European space record set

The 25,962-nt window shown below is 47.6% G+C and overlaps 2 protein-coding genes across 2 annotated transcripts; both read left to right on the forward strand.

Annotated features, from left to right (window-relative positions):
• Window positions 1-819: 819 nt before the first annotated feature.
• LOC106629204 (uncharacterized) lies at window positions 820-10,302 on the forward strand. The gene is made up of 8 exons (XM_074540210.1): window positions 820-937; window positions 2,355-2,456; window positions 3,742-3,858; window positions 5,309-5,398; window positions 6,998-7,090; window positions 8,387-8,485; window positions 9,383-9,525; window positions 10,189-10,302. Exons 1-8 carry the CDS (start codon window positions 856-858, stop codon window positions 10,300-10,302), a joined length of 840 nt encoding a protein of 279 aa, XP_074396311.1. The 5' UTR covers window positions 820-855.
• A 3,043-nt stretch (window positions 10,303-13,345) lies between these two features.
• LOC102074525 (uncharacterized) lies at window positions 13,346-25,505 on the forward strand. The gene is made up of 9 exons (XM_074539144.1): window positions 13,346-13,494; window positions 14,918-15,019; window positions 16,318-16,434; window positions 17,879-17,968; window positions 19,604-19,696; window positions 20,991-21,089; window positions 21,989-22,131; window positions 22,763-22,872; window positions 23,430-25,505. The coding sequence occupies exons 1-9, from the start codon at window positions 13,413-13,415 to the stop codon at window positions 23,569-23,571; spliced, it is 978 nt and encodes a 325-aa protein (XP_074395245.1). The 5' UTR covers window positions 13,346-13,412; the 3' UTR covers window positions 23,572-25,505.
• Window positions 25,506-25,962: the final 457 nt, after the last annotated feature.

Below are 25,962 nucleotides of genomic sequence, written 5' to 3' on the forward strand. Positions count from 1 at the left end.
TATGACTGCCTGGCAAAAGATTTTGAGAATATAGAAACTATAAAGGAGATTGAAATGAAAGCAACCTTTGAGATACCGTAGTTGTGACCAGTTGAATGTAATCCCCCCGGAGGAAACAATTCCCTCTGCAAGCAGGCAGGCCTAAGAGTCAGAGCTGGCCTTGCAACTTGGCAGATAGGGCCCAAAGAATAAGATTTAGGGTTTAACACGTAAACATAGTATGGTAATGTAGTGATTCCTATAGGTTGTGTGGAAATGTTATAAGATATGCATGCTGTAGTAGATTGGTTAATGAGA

German astronaut Thomas Reiter set a European record for time in space, logging his 210th cumulative day in orbit, the European Space Agency said. Reiter who embarked on his second space mission when he lifted off aboard the US shuttle Discovery on July 4, three days ago surpassed the previous European mark, held by Frenchman Jean-Pierre Haignere, according to a statement posted yesterday on the ESA Web site. The German astronaut is due to return to earth from the International Space Station in December. „At the end of your mission you will have spent one year in space,” ESA Director General Jean-Jacques Dordain said in a message to Reiter. „With this outstanding expertise and experience you -- as our „highest flying” colleague -- symbolize Europe's commitment to space.” Reiter previously spent 179 days in space between September 1995 and February 1996 aboard the Russian Mir space station. When he leaves the International Space Station in December, he'll be approaching the US record of 374 days in space held by British-born NASA astronaut Michael Foale. Neither comes close to the total of 803 days -- more than two years -- spent in orbit by Russian cosmonaut Sergei Krikalev. Reiter is also the first astronaut from outside Russia or the US to become a permanent crew member aboard the International Space Station. During his stay, he is installing equipment for use in biological experiments. Last week, he carried out the first space walk by an ESA astronaut from the International Space Station. ESA was formed in 1973 and has 17 member countries, including the UK, Germany and France. (Bloomberg)


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